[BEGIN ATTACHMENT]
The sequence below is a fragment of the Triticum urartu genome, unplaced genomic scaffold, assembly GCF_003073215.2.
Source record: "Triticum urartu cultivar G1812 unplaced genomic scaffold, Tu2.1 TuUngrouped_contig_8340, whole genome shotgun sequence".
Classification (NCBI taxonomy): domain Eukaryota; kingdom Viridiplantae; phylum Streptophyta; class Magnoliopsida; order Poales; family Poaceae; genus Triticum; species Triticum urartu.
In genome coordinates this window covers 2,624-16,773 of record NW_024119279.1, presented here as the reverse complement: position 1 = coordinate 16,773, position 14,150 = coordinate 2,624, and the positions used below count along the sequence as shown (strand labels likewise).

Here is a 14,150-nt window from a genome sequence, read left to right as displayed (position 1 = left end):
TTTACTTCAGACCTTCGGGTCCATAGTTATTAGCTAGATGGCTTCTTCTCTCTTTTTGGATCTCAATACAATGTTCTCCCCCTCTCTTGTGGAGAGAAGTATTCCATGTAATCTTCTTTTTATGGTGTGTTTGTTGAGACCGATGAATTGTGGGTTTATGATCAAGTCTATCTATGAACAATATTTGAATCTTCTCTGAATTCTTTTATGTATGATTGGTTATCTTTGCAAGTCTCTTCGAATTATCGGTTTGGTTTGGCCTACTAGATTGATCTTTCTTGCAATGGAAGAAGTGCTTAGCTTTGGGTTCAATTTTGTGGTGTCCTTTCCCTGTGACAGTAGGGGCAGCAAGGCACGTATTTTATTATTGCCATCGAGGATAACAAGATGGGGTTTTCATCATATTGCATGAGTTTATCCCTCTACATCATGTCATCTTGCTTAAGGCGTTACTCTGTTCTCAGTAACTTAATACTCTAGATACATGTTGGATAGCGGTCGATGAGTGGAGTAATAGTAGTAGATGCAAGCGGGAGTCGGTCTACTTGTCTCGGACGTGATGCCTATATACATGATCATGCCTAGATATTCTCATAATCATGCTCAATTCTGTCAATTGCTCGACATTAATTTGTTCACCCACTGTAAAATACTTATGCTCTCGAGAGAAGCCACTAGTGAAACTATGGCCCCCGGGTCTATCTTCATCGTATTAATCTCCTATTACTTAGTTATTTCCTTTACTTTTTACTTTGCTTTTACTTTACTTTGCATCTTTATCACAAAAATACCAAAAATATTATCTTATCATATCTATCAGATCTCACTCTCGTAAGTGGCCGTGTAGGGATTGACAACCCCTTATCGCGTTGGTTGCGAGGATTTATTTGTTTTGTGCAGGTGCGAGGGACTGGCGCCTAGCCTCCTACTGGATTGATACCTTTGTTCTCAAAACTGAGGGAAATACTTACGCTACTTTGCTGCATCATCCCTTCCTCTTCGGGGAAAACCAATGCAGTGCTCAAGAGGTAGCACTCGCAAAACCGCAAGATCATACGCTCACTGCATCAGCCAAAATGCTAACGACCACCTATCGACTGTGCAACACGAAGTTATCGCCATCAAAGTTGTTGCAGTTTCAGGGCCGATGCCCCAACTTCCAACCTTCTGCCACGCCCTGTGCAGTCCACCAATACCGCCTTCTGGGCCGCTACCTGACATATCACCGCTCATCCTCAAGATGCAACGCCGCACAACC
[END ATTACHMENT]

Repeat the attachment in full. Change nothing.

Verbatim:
The sequence below is a fragment of the Triticum urartu genome, unplaced genomic scaffold, assembly GCF_003073215.2.
Source record: "Triticum urartu cultivar G1812 unplaced genomic scaffold, Tu2.1 TuUngrouped_contig_8340, whole genome shotgun sequence".
Classification (NCBI taxonomy): domain Eukaryota; kingdom Viridiplantae; phylum Streptophyta; class Magnoliopsida; order Poales; family Poaceae; genus Triticum; species Triticum urartu.
In genome coordinates this window covers 2,624-16,773 of record NW_024119279.1, presented here as the reverse complement: position 1 = coordinate 16,773, position 14,150 = coordinate 2,624, and the positions used below count along the sequence as shown (strand labels likewise).

Here is a 14,150-nt window from a genome sequence, read left to right as displayed (position 1 = left end):
TTTACTTCAGACCTTCGGGTCCATAGTTATTAGCTAGATGGCTTCTTCTCTCTTTTTGGATCTCAATACAATGTTCTCCCCCTCTCTTGTGGAGAGAAGTATTCCATGTAATCTTCTTTTTATGGTGTGTTTGTTGAGACCGATGAATTGTGGGTTTATGATCAAGTCTATCTATGAACAATATTTGAATCTTCTCTGAATTCTTTTATGTATGATTGGTTATCTTTGCAAGTCTCTTCGAATTATCGGTTTGGTTTGGCCTACTAGATTGATCTTTCTTGCAATGGAAGAAGTGCTTAGCTTTGGGTTCAATTTTGTGGTGTCCTTTCCCTGTGACAGTAGGGGCAGCAAGGCACGTATTTTATTATTGCCATCGAGGATAACAAGATGGGGTTTTCATCATATTGCATGAGTTTATCCCTCTACATCATGTCATCTTGCTTAAGGCGTTACTCTGTTCTCAGTAACTTAATACTCTAGATACATGTTGGATAGCGGTCGATGAGTGGAGTAATAGTAGTAGATGCAAGCGGGAGTCGGTCTACTTGTCTCGGACGTGATGCCTATATACATGATCATGCCTAGATATTCTCATAATCATGCTCAATTCTGTCAATTGCTCGACATTAATTTGTTCACCCACTGTAAAATACTTATGCTCTCGAGAGAAGCCACTAGTGAAACTATGGCCCCCGGGTCTATCTTCATCGTATTAATCTCCTATTACTTAGTTATTTCCTTTACTTTTTACTTTGCTTTTACTTTACTTTGCATCTTTATCACAAAAATACCAAAAATATTATCTTATCATATCTATCAGATCTCACTCTCGTAAGTGGCCGTGTAGGGATTGACAACCCCTTATCGCGTTGGTTGCGAGGATTTATTTGTTTTGTGCAGGTGCGAGGGACTGGCGCCTAGCCTCCTACTGGATTGATACCTTTGTTCTCAAAACTGAGGGAAATACTTACGCTACTTTGCTGCATCATCCCTTCCTCTTCGGGGAAAACCAATGCAGTGCTCAAGAGGTAGCACTCGCAAAACCGCAAGATCATACGCTCACTGCATCAGCCAAAATGCTAACGACCACCTATCGACTGTGCAACACGAAGTTATCGCCATCAAAGTTGTTGCAGTTTCAGGGCCGATGCCCCAACTTCCAACCTTCTGCCACGCCCTGTGCAGTCCACCAATACCGCCTTCTGGGCCGCTACCTGACATATCACCGCTCATCCTCAAGATGCAACGCCGCACAACC